For kids who rely on free and reduced-price school lunches, summer break can be a hungry time.
But there are nearly 700 sites across the state serving free, healthy meals to kids this summer — no reservations required — and a new smartphone app called Summer Eats Minnesota is making it easier for children and teens to find them.
One additional perk of the app: It lists the menu at many locales.
The nonprofit Hunger Impact Partners created the free app and launched it this summer, in partnership with the Minnesota Department of Education and Minneapolis Public Schools.
Summer meal sites include community centers, libraries, food trucks in parks, churches and schools. Providers tap already allocated federal dollars to pay for those meals.
Hunger Impact Partners CEO Ellie Lucas said the app, which has been downloaded nearly 1,000 times, is designed to make sure kids from families who struggle to make ends meet can access food themselves.
“The emergency food system wasn’t designed for kids. If you are a parent, you can go to a food shelf or sign up for [food stamps]. If you are older, you can get Meals on Wheels. When you are a kid, you need an intermediary to make that happen,” Lucas said.
The need is urgent, she said. Sixty-four percent of schoolchildren in Minneapolis and 70 percent in St. Paul qualify for free and reduced-price lunches.
Unlike school lunch programs, summer programs receive funds based on a neighborhood’s overall financial need. Those 18 and younger simply need to show up to receive a meal, no questions asked.
Bertrand Weber, culinary and wellness services director at Minneapolis schools, praised the new app.
“Hunger does not take a vacation in the summer,” he said. “Knowing where to find a healthy meal is so crucial for so many of our families while school is out.”
Food, goodwill at Messiah
One of those sites is Messiah Lutheran Church in the Phillips neighborhood of south Minneapolis. The church started serving a free dinner and evening snack to neighborhood kids and teens in 2011. It draws between 15 to 60 diners depending on the evening. Kids often stick around for the church’s summer youth program, though they don’t have to.
On Tuesday night, staffers were serving chicken Alfredo, a favorite with the kids.
“Some of these kids might not even eat today if they weren’t coming here,” Pastor Louise Britts said. She said the neighborhood has no full-service grocery and the incomes of many local families fall below poverty levels.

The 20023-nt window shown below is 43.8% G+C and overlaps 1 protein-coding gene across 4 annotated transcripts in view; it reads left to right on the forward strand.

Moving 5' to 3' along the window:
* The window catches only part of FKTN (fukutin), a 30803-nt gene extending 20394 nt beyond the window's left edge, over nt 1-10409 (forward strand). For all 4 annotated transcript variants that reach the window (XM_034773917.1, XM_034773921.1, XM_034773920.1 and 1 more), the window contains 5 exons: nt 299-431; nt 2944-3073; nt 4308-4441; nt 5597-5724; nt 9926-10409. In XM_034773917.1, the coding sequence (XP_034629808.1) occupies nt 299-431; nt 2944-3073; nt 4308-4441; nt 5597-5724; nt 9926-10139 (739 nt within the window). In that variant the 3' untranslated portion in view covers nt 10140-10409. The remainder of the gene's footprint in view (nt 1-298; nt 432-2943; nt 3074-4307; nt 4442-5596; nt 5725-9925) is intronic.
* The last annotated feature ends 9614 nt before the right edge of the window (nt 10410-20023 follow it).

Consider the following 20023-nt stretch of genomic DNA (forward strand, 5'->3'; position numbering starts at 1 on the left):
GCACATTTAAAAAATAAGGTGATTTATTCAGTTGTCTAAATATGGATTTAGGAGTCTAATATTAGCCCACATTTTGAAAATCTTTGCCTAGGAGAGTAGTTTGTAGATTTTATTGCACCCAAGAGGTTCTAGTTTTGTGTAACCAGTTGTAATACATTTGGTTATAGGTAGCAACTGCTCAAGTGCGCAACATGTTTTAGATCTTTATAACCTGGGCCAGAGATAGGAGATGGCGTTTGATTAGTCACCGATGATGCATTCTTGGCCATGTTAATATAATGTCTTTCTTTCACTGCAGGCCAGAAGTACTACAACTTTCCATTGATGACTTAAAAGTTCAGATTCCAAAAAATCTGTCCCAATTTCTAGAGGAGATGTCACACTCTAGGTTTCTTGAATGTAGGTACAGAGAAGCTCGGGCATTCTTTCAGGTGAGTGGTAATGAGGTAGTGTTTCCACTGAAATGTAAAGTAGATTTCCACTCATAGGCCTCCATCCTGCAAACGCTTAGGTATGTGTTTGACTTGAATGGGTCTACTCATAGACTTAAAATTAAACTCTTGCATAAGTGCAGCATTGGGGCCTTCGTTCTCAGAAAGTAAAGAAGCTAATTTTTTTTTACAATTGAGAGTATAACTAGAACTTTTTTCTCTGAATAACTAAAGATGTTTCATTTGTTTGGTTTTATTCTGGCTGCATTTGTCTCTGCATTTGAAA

In addition to children’s meals, the church uses a different pot of money to serve parents meals so the whole family can eat together.
Intern Pastor Tom Gustafson said the camaraderie, peace and goodwill that’s fostered over a shared meal literally spills out the door into the neighborhood. Britts agreed.
“We find it de-escalates violence in the neighborhood and keeps people in safe spaces,” she said.
Connecting the dots
Lucas, who led the Hunger-Free Minnesota campaign for four years, founded Hunger Impact Partners in 2015 when she realized that children, the most vulnerable population, had the least access to food.
“We didn’t move the dial addressing child hunger like I’d like to see,” she said.
Lucas’ nonprofit crunched the numbers and figured that Minnesota was leaving on the table more than $100 million annually in federal reimbursement dollars for child nutrition programs. That included school, after-school and summer meal programs for kids up to 18.
“It’s a devastating number,” Lucas said. “We have a half-million kids in our state at risk for hunger.”
Her nonprofit focuses on helping schools, community groups and other nonprofits set up or expand meal programs for kids and receive federal reimbursement. In summer 2016, about 3 million summer meals were served to children through the program. Hunger Impact Partners is working to double that.
Much of Lucas’ work is showing schools and nonprofits how they can set up or expand meal programs and receive federal reimbursement.
“It can be revenue neutral if it’s run right,” she said.
Minnesota ranks 19th out of 50 states in providing summer meals, she said. The state claims only about 15 percent of the potential $33 million allotted for summer meals.
“I am not advocating for more money. I am just accessing what we qualify for,” Lucas said. “I connect the dots to the food we have, the kids who need it and the reimbursement revenue to make it sustainable.”